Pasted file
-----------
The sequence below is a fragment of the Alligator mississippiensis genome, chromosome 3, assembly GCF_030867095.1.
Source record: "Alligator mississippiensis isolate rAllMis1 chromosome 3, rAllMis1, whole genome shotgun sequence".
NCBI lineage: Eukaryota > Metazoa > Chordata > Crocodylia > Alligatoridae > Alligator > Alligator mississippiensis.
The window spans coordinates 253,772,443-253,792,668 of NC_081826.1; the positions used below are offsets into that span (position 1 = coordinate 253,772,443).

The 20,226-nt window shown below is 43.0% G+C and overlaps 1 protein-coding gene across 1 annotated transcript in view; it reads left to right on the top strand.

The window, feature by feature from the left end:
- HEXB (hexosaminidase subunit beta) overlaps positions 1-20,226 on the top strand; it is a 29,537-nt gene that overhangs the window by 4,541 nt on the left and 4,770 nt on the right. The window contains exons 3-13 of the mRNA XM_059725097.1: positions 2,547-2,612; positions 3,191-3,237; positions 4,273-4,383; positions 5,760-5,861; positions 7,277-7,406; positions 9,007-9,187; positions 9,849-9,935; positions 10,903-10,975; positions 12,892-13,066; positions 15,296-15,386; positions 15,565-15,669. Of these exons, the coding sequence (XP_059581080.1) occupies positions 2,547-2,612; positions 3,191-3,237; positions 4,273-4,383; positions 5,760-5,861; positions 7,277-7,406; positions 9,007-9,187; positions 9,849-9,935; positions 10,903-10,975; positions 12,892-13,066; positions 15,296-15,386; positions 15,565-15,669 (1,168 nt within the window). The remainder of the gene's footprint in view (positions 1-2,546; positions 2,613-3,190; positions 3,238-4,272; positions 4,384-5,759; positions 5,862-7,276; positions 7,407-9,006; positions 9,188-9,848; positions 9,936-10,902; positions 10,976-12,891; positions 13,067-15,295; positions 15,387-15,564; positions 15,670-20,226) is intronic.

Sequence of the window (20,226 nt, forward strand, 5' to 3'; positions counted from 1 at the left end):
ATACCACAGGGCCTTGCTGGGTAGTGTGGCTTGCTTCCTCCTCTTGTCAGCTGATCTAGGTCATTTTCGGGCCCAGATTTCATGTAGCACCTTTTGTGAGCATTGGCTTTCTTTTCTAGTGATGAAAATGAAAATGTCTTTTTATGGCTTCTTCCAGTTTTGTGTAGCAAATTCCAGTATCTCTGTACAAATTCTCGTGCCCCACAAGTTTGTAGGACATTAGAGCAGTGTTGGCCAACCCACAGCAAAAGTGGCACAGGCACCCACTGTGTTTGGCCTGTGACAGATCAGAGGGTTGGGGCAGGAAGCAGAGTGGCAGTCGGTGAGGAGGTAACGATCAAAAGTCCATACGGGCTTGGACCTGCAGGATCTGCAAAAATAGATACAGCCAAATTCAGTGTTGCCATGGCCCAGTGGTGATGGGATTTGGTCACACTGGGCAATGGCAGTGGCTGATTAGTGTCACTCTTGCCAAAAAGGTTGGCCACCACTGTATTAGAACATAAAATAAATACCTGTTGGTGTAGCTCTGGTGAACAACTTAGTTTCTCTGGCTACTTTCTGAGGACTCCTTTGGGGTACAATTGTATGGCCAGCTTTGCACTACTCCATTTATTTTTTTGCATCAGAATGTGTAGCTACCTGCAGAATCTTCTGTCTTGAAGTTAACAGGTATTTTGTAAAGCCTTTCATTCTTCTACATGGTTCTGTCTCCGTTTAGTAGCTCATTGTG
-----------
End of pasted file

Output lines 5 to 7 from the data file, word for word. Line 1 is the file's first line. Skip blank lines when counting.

The 20,226-nt window shown below is 43.0% G+C and overlaps 1 protein-coding gene across 1 annotated transcript in view; it reads left to right on the top strand.

The window, feature by feature from the left end:
- HEXB (hexosaminidase subunit beta) overlaps positions 1-20,226 on the top strand; it is a 29,537-nt gene that overhangs the window by 4,541 nt on the left and 4,770 nt on the right. The window contains exons 3-13 of the mRNA XM_059725097.1: positions 2,547-2,612; positions 3,191-3,237; positions 4,273-4,383; positions 5,760-5,861; positions 7,277-7,406; positions 9,007-9,187; positions 9,849-9,935; positions 10,903-10,975; positions 12,892-13,066; positions 15,296-15,386; positions 15,565-15,669. Of these exons, the coding sequence (XP_059581080.1) occupies positions 2,547-2,612; positions 3,191-3,237; positions 4,273-4,383; positions 5,760-5,861; positions 7,277-7,406; positions 9,007-9,187; positions 9,849-9,935; positions 10,903-10,975; positions 12,892-13,066; positions 15,296-15,386; positions 15,565-15,669 (1,168 nt within the window). The remainder of the gene's footprint in view (positions 1-2,546; positions 2,613-3,190; positions 3,238-4,272; positions 4,384-5,759; positions 5,862-7,276; positions 7,407-9,006; positions 9,188-9,848; positions 9,936-10,902; positions 10,976-12,891; positions 13,067-15,295; positions 15,387-15,564; positions 15,670-20,226) is intronic.